“I have concerns over anyone who’s a candidate for a court they’ve never practiced in,” Stuart said March 11. Stuart said the Fairfax delegation was undecided between Frieden and Kassabian. “They couldn’t work anything out,” he said.
Abejuela currently represents the county Department of Family Services in abuse and neglect cases. She previously worked as an assistant commonwealth’s attorney for more than five years, according to a biography published in the Fairfax Bar screening process.
Kassabian has regularly served as a substitute judge since 2007, the bar reported. Both he and Abejuela were “Recommended” in the bar’s screening process.
Patton selected in 29th Circuit
Despite public criticism of changes on the circuit bench in a four-county Southwest Virginia circuit, the Assembly elected Patton to succeed sitting Judge Henry Vanover. Vanover failed to win re-election earlier in the session despite endorsement by the Dickenson County Bar Association and favorable reviews in a judicial performance survey administered by the Supreme Court of Virginia.
Patton – Vanover’s replacement – is married to a lawyer working as an associate for Sen. Ben Chafin, R-Lebanon. In a Feb. 26 letter to area legislators, Buchanan County attorney Thomas R. Scott Jr. criticized the appearance of political patronage.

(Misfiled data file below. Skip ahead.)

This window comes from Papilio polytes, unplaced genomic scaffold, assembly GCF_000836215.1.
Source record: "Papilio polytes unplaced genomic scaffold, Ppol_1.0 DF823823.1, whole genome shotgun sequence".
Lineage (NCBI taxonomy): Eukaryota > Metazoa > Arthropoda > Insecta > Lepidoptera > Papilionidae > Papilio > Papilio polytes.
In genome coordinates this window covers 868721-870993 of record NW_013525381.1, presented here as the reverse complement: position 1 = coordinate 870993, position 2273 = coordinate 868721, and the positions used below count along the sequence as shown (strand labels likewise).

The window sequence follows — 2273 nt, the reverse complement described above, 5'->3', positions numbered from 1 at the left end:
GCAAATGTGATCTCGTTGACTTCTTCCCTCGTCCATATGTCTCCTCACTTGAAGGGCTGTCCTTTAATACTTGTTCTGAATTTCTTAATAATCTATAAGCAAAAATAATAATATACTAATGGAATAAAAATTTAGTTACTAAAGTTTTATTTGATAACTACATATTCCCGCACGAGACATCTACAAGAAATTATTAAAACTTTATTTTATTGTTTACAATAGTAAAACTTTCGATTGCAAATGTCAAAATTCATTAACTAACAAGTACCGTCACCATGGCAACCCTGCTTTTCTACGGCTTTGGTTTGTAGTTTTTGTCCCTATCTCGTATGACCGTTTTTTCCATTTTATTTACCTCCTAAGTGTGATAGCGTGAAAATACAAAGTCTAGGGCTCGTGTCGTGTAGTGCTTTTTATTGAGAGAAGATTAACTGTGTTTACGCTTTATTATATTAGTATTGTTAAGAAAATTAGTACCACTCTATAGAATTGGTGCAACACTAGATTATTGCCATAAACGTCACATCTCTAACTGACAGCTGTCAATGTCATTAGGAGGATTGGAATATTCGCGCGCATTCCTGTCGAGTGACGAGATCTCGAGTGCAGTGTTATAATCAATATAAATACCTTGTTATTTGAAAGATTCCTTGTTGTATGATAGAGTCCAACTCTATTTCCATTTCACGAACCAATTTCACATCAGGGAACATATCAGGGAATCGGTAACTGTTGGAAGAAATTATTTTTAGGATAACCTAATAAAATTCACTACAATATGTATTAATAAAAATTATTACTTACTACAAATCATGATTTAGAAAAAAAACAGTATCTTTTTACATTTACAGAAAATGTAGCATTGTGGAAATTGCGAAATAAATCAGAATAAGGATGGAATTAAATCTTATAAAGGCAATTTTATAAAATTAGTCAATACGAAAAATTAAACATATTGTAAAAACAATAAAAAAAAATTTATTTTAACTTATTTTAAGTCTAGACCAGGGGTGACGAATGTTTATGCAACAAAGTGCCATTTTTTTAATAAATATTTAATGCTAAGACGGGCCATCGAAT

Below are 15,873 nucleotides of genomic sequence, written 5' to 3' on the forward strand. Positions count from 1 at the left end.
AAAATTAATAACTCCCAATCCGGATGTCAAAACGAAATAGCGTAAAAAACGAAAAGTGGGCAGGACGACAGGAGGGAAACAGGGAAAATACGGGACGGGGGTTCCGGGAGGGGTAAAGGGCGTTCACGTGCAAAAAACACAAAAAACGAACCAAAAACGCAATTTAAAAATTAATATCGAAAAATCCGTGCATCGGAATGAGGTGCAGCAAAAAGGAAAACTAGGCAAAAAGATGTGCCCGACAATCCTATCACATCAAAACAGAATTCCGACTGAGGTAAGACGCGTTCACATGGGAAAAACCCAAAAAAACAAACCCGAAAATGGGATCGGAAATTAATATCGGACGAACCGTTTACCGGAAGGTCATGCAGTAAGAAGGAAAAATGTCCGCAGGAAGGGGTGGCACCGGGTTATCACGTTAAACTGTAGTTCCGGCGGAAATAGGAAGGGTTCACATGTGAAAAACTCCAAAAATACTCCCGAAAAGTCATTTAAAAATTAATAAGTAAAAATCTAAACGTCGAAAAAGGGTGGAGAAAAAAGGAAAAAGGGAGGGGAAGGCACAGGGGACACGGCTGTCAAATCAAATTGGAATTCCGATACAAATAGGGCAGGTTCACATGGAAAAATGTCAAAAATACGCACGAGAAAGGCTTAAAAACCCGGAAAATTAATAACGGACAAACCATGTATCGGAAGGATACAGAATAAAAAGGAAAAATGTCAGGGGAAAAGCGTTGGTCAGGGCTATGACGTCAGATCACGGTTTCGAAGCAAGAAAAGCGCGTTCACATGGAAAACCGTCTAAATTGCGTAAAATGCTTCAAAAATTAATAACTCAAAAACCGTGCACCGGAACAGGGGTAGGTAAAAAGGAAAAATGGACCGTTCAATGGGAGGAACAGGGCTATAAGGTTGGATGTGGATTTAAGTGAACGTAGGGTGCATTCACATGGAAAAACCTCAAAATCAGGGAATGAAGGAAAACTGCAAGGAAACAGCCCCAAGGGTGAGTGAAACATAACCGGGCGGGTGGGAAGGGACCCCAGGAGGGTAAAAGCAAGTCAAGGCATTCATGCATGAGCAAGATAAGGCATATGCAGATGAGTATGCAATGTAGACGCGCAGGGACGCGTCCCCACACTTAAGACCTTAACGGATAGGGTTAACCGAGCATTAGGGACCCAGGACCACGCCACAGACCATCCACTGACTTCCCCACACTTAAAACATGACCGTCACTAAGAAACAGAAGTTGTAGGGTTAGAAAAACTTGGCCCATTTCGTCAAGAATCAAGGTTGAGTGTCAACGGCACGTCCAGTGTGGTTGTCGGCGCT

In selecting Vanover’s replacement, “you failed to seek any meaningful input whatsoever from the Bar, courthouse personnel, law enforcement and – not the least of which – the public,” Scott wrote to lawmakers. “In essence, you betrayed the very constituency judges are appointed to serve,” Scott continued.
Some candidates who were interviewed on Feb. 23 and March 7 were passed over for election to judgeships.
The Assembly made no selection for a vacancy in the 6th Circuit despite interviews with Greensville County J&DR Judge Carson E. Saunders Jr. and Hopewell lawyer Elbert D. Mumphery IV.
Shenandoah County J&DR Judge Kevin C. Black was not elected to the circuit bench despite being interviewed Feb. 23.
Martinsville lawyer James R. McGarry, Arlington lawyer Judith L. Wheat and Virginia Beach lawyer Timothy J. Quick were not nominated for judgeships in their communities, despite March 7 interviews.
Lynchburg litigator J. Frederick Watson lost out to Gaddy in a bid for the Lynchburg J&DR judgeship.
In a two-way contest for a Hampton J&DR seat, neither solo lawyer Dywona L. Vantree-Keller nor Deputy Commonwealth’s Attorney Pamela J. Jones was nominated. The Hampton general district judgeship went to Glenn over bids by Robert G. Saunders and Romeo G. Lumaban Jr. The GD seat was vacated by the October death of Judge Albert W. “Pat” Patrick III.
Gaden replaces Wilford Taylor Jr. who retired in December after more than three decades on the circuit bench in Hampton.
In their bid for Banks’ Chesapeake J&DR seat, lawyer Erin L. Evans-Bedois lost out to Whitted, who had narrowly missed selection for a judgeship in 2015.
Buddington replaces Bristol J&DR Judge Kurt Pomrenke who was removed from the bench by the Virginia Supreme Court in November for judicial ethics violations in connection with a criminal case against Pomrenke’s wife.